Peace Corps Volunteers Organize Olympic Games in Local Communities

WASHINGTON, D.C., Feb. 26, 2010 Peace Corps volunteers are drawing upon worldwide Olympic spirit by organizing their own versions of Olympic events in their local communities to engage local youth by teaching sportsmanship, leadership and confidence.

Magnifying glass icon Wheelchair race on ice Kazakhstan Peace Corps volunteer Shannon Huett of Poplar Bluff, Missouri recently organized the first winter paralympic games for disabled youth at a rehabilitation center in the community she lives and works in. The project was designed to increase the childrens confidence and raise awareness about providing needed services for disabled youth in the local community by creating Olympic-like sports and activities.

The games opened with a torch relay and a parade behind the communitys custom-made Olympic flag.
Twenty participants, aged 14 to 25, participated in ice-skating, darts, billiards, ping-pong, basketball, paintball, karaoke, frisbee, swimming, and group games such as tug-of-war, wheelchair races, -ice-sled races, and a dance party.

Magnifying glass iconPreparing to light the torchDynara, a 25-year-old Kazakh woman with hip and leg disabilities, was able to ice-skate for the first time in her life.

If you know anything about winter here in Pavlodar [Kazakhstan], you know that ice-skating is a big deal, said Huett, an organizational and community development volunteer with a B.A. and M.B.A. from Drury University. Dynara has asked me since then when we will get to go again. She was thrilled!

The rehabilitation center was also able to hold an afternoon of games at the local pool thanks to additional support from seven university students studying physical therapy and one of their professors.

Magnifying glass iconVolunteer and locals help youth into pool I got to see the joy in their smiles, said Huett, a former lifeguard. Being with the youth of the rehabilitation center in the pool made me realize how much I and all those whom I have taught can assist in making someone\'s life better by introducing disabled youth to the sport of swimming.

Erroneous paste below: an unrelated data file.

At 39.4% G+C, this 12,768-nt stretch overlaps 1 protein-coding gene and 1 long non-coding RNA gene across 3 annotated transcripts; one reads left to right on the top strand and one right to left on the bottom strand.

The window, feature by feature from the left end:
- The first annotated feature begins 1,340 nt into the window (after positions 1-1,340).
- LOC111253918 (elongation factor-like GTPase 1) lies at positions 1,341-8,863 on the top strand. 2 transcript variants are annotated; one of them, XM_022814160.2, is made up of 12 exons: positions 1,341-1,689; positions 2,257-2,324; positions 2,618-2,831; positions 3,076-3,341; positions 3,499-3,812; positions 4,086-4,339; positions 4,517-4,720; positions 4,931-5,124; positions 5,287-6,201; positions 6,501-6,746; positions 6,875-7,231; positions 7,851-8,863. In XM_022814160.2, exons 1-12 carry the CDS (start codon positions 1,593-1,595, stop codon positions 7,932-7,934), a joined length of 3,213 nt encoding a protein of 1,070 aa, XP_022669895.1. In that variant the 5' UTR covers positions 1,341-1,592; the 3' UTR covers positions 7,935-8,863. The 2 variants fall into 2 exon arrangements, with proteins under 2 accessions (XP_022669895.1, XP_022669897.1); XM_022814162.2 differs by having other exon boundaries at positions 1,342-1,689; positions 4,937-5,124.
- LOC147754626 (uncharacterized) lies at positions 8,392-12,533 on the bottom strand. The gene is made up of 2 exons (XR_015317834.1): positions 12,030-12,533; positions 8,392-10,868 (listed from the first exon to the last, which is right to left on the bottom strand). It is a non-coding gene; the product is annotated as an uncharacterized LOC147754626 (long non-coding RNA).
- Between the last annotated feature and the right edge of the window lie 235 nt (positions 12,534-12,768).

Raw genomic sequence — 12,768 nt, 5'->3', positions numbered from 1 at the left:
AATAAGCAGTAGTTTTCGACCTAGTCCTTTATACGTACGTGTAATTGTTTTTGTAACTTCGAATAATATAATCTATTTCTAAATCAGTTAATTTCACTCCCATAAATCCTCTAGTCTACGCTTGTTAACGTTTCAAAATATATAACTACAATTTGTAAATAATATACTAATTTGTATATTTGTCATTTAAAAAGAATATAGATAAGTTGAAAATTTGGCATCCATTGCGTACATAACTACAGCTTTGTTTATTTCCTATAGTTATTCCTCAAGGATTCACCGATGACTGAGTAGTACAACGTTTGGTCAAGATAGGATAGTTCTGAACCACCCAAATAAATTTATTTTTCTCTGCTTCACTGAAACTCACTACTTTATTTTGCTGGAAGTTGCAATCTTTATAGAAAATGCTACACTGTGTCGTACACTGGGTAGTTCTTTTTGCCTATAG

In late April, Peace Corps volunteers in Jordan will hold their third-annual Olympic games in the community. More than 100 youth are set to participate in Jordan\'s National Physical Education Games, which is coordinated with Peace Corps youth development volunteers and the Higher Council for Youth.

Magnifying glass iconJordan Volunteer with teamThis year, Peace Corps volunteers hope to tap support from The Jordan Olympic Committee to help prepare Jordanian youth for the Olympic events, which include soccer, basketball, and five track and field events. In previous years, youth were trained by Peace Corps volunteers.

More than 419 individuals have served in the Hashemite Kingdom of Jordan since the government first invited Peace Corps Volunteers in May 1997, Currently, 30 Volunteers serve in Jordan.

Over 1,043 Peace Corps Volunteers have served in Kazakhstan since the program was established in 1993. Volunteers in this Central Asian nation work in the areas of education, community development, and youth development. Currently, 165 Volunteers serve in Kazakhstan.

As Peace Corps approaches its 50th anniversary, its service legacy continues to promote peace and friendship around the world with 7,671 volunteers serving in 76 host countries. Historically, nearly 200,000 Americans have served with the Peace Corps to promote a better understanding between Americans and the people of 139 host countries. Peace Corps Volunteers must be U.S. citizens and at least 18 years of age. Peace Corps service is a 27-month commitment. To learn more about the Peace Corps, please visit our website:

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